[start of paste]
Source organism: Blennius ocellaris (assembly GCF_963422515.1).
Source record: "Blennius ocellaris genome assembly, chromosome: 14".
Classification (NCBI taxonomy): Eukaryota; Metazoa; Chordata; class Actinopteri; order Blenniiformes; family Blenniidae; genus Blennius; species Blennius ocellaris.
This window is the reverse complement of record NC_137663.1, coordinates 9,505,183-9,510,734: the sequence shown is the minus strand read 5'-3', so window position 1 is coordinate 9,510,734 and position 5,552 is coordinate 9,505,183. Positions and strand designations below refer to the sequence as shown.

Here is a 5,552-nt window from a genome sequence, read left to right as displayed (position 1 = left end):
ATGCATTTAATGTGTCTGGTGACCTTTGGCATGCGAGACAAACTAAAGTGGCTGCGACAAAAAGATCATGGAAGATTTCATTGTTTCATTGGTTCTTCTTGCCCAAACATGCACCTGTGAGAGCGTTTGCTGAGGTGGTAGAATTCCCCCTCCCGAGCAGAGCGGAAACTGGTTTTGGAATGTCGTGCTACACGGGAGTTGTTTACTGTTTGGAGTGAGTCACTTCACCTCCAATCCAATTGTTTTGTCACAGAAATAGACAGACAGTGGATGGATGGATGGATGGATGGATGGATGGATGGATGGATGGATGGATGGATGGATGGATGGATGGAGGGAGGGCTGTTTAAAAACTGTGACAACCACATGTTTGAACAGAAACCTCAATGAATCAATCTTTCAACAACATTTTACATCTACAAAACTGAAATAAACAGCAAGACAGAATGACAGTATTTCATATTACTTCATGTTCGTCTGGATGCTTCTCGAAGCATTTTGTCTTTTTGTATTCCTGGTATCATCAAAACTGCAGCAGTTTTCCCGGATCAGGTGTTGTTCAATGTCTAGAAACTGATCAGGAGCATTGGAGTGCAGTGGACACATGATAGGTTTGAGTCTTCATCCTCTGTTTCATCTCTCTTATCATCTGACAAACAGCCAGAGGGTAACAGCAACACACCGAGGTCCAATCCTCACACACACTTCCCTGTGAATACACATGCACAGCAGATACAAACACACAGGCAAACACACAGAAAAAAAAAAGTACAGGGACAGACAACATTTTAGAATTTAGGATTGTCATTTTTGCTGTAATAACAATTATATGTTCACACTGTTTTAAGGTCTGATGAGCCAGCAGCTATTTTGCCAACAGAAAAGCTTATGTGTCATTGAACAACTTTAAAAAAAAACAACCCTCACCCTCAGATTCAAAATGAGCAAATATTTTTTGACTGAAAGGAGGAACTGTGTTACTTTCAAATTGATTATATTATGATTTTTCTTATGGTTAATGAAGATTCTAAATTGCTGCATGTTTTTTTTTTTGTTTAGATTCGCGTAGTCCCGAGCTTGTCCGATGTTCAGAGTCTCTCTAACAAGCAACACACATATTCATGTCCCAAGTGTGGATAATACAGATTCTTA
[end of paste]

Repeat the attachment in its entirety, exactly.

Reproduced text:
Source organism: Blennius ocellaris (assembly GCF_963422515.1).
Source record: "Blennius ocellaris genome assembly, chromosome: 14".
Classification (NCBI taxonomy): Eukaryota; Metazoa; Chordata; class Actinopteri; order Blenniiformes; family Blenniidae; genus Blennius; species Blennius ocellaris.
This window is the reverse complement of record NC_137663.1, coordinates 9,505,183-9,510,734: the sequence shown is the minus strand read 5'-3', so window position 1 is coordinate 9,510,734 and position 5,552 is coordinate 9,505,183. Positions and strand designations below refer to the sequence as shown.

Here is a 5,552-nt window from a genome sequence, read left to right as displayed (position 1 = left end):
ATGCATTTAATGTGTCTGGTGACCTTTGGCATGCGAGACAAACTAAAGTGGCTGCGACAAAAAGATCATGGAAGATTTCATTGTTTCATTGGTTCTTCTTGCCCAAACATGCACCTGTGAGAGCGTTTGCTGAGGTGGTAGAATTCCCCCTCCCGAGCAGAGCGGAAACTGGTTTTGGAATGTCGTGCTACACGGGAGTTGTTTACTGTTTGGAGTGAGTCACTTCACCTCCAATCCAATTGTTTTGTCACAGAAATAGACAGACAGTGGATGGATGGATGGATGGATGGATGGATGGATGGATGGATGGATGGATGGATGGATGGATGGATGGAGGGAGGGCTGTTTAAAAACTGTGACAACCACATGTTTGAACAGAAACCTCAATGAATCAATCTTTCAACAACATTTTACATCTACAAAACTGAAATAAACAGCAAGACAGAATGACAGTATTTCATATTACTTCATGTTCGTCTGGATGCTTCTCGAAGCATTTTGTCTTTTTGTATTCCTGGTATCATCAAAACTGCAGCAGTTTTCCCGGATCAGGTGTTGTTCAATGTCTAGAAACTGATCAGGAGCATTGGAGTGCAGTGGACACATGATAGGTTTGAGTCTTCATCCTCTGTTTCATCTCTCTTATCATCTGACAAACAGCCAGAGGGTAACAGCAACACACCGAGGTCCAATCCTCACACACACTTCCCTGTGAATACACATGCACAGCAGATACAAACACACAGGCAAACACACAGAAAAAAAAAAGTACAGGGACAGACAACATTTTAGAATTTAGGATTGTCATTTTTGCTGTAATAACAATTATATGTTCACACTGTTTTAAGGTCTGATGAGCCAGCAGCTATTTTGCCAACAGAAAAGCTTATGTGTCATTGAACAACTTTAAAAAAAAACAACCCTCACCCTCAGATTCAAAATGAGCAAATATTTTTTGACTGAAAGGAGGAACTGTGTTACTTTCAAATTGATTATATTATGATTTTTCTTATGGTTAATGAAGATTCTAAATTGCTGCATGTTTTTTTTTTTGTTTAGATTCGCGTAGTCCCGAGCTTGTCCGATGTTCAGAGTCTCTCTAACAAGCAACACACATATTCATGTCCCAAGTGTGGATAATACAGATTCTTA